The Right Wood for the Right Paper
Foresters divide trees into two categories: softwood and hardwood.
Northwest softwood trees such as Douglas fir and Western hemlock have wood with long fibers, and paper made from this type of wood is much stronger. This paper is ideal for making products like shipping containers that require superior strength. But the finish is rougher, and that’s not as good for writing, printing and many other uses.
Northwest hardwoods, such as poplar and alder, have wood with very short fibers. Paper made from these species is weaker than that made from softwoods, but its surface is smoother, and therefore better to write and print on.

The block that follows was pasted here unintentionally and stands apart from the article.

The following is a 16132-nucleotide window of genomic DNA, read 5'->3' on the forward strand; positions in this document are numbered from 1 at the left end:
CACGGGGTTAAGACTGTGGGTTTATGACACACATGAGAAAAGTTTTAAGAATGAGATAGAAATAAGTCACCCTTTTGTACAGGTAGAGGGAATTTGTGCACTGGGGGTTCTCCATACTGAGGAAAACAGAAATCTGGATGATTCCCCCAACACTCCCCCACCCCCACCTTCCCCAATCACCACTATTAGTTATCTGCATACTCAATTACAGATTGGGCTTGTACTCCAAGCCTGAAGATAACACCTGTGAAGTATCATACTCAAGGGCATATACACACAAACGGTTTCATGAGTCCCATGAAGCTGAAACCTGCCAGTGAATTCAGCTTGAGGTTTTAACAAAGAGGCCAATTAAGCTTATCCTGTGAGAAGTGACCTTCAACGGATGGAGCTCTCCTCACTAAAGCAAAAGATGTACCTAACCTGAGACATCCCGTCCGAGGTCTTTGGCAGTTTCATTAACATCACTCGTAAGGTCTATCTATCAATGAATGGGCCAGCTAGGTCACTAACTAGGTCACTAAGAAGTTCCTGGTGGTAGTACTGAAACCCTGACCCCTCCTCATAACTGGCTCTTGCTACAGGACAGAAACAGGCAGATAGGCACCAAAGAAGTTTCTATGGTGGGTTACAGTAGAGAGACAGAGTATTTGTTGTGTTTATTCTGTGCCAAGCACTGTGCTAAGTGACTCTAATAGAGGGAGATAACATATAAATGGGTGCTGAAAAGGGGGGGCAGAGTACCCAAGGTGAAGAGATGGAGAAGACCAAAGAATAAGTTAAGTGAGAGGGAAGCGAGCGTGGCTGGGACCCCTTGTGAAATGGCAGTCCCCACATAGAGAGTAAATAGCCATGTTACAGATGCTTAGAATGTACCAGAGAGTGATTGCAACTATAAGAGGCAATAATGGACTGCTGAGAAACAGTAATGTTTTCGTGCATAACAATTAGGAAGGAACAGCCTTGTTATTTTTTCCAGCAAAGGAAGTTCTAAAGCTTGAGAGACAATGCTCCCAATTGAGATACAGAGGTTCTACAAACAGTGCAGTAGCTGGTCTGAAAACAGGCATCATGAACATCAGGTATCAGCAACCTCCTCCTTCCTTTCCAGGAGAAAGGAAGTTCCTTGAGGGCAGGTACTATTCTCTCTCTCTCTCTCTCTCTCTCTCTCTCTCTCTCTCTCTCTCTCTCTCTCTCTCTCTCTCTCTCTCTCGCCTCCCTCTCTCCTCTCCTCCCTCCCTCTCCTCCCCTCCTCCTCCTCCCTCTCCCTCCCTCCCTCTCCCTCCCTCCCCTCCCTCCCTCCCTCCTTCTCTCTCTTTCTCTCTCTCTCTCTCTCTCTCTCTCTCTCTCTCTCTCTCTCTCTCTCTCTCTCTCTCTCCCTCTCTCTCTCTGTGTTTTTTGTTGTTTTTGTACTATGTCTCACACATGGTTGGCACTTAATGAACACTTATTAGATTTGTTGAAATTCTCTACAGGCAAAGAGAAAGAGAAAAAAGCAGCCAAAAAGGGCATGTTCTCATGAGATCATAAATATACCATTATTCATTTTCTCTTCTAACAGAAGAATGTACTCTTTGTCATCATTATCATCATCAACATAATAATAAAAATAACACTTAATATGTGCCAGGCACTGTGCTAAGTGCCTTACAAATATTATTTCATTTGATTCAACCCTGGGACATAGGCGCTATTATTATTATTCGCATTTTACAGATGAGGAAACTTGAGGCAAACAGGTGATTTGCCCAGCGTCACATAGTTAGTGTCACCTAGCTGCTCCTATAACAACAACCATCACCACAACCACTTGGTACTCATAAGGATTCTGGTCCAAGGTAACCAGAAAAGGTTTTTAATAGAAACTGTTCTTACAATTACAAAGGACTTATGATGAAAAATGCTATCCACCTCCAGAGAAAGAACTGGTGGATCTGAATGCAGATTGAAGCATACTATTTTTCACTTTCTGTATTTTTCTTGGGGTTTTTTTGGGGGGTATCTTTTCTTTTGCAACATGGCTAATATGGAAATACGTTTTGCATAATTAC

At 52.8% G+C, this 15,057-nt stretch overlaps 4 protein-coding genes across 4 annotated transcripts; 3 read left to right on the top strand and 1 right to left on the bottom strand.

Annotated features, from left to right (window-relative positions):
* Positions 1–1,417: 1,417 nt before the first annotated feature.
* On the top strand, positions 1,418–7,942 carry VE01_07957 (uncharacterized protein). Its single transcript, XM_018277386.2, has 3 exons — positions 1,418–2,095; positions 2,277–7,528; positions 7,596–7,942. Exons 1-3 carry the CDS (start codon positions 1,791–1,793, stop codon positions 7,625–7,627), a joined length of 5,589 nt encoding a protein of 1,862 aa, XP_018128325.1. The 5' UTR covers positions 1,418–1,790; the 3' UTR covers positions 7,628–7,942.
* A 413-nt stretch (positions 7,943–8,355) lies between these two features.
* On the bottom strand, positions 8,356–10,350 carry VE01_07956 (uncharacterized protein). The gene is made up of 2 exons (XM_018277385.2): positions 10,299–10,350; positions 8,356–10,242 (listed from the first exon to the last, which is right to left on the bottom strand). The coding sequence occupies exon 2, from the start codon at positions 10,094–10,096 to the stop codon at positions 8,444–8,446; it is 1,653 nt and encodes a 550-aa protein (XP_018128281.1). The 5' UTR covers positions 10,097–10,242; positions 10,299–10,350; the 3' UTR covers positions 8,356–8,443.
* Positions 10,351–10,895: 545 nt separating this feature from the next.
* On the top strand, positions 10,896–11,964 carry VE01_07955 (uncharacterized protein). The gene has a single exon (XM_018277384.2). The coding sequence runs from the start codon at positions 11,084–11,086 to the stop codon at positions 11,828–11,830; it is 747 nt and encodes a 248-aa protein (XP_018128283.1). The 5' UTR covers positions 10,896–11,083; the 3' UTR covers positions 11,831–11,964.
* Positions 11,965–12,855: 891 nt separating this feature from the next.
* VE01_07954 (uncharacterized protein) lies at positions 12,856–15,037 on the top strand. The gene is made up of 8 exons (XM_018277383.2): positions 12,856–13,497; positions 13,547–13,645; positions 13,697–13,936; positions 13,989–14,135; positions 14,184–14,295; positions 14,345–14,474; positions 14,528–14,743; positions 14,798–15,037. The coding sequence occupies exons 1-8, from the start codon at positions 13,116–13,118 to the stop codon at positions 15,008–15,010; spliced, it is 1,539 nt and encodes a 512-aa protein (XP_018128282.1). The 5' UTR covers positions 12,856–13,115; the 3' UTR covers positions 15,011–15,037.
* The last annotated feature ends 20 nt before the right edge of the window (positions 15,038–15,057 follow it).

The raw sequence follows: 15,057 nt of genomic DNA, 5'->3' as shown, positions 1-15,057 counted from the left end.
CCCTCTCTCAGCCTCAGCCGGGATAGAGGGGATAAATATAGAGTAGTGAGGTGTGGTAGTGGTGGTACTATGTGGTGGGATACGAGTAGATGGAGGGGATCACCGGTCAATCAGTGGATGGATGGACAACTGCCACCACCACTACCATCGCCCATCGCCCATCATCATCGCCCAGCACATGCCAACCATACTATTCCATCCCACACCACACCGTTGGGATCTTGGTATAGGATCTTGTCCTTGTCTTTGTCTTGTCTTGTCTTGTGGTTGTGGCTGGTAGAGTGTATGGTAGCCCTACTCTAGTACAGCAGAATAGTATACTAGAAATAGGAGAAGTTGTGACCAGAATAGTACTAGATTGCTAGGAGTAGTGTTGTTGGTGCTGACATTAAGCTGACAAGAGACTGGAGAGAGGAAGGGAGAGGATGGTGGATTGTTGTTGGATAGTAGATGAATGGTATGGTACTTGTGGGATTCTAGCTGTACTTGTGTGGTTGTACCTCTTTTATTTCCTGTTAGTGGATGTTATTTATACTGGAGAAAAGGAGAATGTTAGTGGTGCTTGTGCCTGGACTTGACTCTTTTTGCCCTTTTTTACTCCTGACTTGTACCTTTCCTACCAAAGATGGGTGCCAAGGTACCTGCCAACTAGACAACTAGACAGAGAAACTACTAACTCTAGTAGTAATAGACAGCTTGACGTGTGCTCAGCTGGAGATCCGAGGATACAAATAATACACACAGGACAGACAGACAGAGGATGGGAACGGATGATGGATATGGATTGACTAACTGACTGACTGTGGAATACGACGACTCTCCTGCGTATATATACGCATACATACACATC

Paper manufacturers can blend fiber from hardwoods and softwoods into a single paper, getting just the combination of strength, whiteness, writing surface and other characteristics that we want.
Most of the paper used today is made from both hardwoods and softwoods, a special blend for each purpose. We make newsprint to be opaque. We make grocery bag paper strong, tissue soft, fine writing paper smooth. Even within the same category, there’s quite a range. Among printing papers, for example, compare the thin sheets of a Bible to the thick, tough pages of a child’s picture book.
The basic recipe – wood, water and energy – is adjusted to make just the paper that’s needed.